Several international media organisations (such as the International News Safety Institute, the International Federation of Journalists, the Committee for the Protection of Journalists and Reporters Sans Frontieres, the Dart Centre for Journalists and Trauma) have resources that can be borrowed, modified as required to accommodate local conditions and realities, and used in such training programmes.

3. Harassment by policemen and private security personnel

Photographers and camerapersons, in particular, are on the frontlines of news reportage because they need to be on the spot to get visuals, often in the thick of the action, and as a result often work under immense pressure. One of the most common problems photographers face is access to spaces and sites for shooting. Though there is no law to prevent media persons from shooting on the street or in public spaces (except in notified areas), police often harass them. They can be stopped and asked for official permissions and it is often very difficult or impossible to obtain such permissions. They also face harassment from private security guards, who are now found everywhere. Women photographers face other kinds of harassment and assault when going into crowds or even when venturing into dangerous territory. If the police were more approachable and understood a media person’s job, then media personnel could possibly approach them more confidently for help when needed.

It would be good if the Press Council and/or other media organisations could liaise with police departments and security firms and propose workshops where police/security and media personnel could interact and learn from each other about their respective rights and duties.

4. Gender sensitisation within media organisations

Media organisations need to have regular and sustained gender sensitisation workshops for their staff, including interns, trainees, new entrants, sub-editors and photographers at various levels, mid-career journalists, and senior editors, too. Complaints mechanisms to tackle grievances related to gender-based discrimination, sexual harassment, etc., must be put in place. With the Sexual Harassment of Women at Workplace (Prevention, Prohibition and Redressal) Act and Rules now in place, this is in any case now legally mandated as well.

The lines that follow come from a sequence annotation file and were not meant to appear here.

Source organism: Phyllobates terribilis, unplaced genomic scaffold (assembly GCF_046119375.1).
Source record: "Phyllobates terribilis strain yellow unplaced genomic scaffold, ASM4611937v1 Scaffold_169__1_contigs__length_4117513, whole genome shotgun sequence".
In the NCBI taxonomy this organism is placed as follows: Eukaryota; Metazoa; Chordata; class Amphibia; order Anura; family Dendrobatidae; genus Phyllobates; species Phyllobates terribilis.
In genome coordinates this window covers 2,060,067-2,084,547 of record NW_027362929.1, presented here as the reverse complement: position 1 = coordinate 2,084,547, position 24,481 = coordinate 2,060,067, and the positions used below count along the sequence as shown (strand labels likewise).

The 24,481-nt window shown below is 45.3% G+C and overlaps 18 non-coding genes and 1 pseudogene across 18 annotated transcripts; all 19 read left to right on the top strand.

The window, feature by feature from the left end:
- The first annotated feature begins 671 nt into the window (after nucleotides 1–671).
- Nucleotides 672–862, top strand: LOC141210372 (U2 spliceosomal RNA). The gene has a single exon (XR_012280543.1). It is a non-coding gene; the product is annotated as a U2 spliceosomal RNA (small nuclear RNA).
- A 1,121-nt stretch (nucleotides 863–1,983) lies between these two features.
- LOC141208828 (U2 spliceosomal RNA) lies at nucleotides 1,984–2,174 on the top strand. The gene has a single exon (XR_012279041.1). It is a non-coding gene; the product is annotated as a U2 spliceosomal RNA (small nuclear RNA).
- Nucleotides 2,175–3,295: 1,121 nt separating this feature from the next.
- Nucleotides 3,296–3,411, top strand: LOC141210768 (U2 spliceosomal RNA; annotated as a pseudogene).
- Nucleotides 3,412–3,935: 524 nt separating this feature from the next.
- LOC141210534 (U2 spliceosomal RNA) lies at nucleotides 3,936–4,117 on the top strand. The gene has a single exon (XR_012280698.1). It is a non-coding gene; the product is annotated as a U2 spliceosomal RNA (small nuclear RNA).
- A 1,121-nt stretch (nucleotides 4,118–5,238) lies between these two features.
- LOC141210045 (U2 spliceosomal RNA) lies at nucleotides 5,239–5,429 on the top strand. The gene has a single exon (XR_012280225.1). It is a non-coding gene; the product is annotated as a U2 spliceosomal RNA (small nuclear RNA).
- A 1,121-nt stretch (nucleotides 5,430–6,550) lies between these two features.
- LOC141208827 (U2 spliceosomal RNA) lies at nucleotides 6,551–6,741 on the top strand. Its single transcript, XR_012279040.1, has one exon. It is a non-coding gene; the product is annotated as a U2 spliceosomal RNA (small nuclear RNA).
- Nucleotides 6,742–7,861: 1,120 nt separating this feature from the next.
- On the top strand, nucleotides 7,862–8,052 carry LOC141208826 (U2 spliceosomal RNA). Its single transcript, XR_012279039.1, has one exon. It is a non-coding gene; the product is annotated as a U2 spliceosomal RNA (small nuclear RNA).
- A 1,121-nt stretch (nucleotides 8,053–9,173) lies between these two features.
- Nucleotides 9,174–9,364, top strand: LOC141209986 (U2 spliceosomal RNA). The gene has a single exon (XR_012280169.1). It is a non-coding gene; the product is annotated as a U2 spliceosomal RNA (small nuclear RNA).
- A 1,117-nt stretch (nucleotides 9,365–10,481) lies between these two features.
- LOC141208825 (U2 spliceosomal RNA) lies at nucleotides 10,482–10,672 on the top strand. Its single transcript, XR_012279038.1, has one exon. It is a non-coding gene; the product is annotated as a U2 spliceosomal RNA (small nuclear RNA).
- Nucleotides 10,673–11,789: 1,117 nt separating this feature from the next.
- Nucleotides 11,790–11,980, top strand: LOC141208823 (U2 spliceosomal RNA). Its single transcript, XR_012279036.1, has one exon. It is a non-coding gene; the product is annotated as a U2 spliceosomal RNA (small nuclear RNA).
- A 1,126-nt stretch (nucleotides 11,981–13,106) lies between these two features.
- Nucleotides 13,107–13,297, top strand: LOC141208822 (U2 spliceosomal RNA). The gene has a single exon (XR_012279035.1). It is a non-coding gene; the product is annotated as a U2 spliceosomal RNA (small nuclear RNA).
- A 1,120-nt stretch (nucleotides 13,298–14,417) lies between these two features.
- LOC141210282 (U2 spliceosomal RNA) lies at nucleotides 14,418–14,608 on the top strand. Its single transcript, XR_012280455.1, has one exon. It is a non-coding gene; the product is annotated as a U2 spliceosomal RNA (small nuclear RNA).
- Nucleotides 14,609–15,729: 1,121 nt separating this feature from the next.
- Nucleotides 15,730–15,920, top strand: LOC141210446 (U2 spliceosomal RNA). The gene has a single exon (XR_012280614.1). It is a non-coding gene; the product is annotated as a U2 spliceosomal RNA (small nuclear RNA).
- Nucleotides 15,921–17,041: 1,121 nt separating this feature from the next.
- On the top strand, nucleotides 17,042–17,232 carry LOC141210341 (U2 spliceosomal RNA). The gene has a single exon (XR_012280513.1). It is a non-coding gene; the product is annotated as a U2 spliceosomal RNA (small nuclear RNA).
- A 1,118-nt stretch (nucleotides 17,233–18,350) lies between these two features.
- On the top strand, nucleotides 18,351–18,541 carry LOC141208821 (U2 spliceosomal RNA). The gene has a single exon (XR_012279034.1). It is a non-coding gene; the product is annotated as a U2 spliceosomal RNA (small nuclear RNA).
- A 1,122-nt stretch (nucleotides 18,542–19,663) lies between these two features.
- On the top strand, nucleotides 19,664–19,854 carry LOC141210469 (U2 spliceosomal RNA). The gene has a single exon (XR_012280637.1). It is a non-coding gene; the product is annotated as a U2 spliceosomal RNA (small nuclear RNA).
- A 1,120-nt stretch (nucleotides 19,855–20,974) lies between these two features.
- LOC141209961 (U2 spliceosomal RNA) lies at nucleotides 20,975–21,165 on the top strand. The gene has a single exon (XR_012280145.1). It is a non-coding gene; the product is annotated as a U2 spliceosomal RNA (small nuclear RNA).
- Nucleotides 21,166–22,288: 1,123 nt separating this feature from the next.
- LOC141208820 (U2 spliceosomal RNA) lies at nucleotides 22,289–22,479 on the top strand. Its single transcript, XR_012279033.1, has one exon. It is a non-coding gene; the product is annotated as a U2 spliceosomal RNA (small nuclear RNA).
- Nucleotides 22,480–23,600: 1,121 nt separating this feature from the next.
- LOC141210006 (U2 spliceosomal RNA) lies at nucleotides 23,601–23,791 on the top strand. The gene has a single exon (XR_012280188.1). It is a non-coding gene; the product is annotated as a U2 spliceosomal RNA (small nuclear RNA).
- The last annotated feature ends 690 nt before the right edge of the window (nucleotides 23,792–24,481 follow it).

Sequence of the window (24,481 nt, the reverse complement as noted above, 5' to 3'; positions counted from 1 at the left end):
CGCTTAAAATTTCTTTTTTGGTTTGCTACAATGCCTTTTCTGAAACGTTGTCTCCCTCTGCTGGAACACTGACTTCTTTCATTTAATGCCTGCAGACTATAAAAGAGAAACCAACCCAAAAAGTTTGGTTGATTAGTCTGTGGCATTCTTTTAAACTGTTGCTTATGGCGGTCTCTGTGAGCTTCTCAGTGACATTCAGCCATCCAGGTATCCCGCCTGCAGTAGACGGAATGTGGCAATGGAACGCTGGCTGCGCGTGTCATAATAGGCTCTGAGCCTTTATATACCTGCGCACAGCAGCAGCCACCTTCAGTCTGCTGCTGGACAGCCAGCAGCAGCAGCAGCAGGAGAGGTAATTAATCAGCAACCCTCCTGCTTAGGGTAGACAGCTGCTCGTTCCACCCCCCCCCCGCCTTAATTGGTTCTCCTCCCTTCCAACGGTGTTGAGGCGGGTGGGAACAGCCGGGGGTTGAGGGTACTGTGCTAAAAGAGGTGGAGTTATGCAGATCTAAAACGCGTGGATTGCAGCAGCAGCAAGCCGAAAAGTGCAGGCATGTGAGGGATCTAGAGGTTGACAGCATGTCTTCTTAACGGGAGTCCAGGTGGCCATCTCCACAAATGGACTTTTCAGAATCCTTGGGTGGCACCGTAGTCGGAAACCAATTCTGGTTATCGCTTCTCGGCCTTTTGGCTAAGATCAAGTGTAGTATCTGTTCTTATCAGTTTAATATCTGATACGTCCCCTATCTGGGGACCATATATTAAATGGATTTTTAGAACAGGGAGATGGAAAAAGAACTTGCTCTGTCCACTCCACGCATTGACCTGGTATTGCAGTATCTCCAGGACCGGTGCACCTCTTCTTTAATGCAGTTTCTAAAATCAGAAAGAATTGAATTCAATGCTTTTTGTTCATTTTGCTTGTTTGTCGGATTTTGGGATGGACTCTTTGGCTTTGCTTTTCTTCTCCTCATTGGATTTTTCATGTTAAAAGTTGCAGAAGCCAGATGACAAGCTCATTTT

Several members of the Network of Women in Media, India, are in a position to design and conduct such workshops in different languages and parts of the country.

Again, there are both domestic and international resources that can be drawn upon for such workshops.

5. Voluntary mentorship programme

There is clearly a great need for mentoring of younger journalists — reporters, sub-editors and photographers — by older journalists/photographers in newsrooms and media houses. It would be ideal if Press Council or/and media organisations can formulate a scheme for such a programme.

Several international and, more recently, Indian organisations have expertise and experience in mentoring programmes/workshops, which can be drawn upon and modified as necessary.

Network of Women in Media-Mumbai and Network of Women in Media, India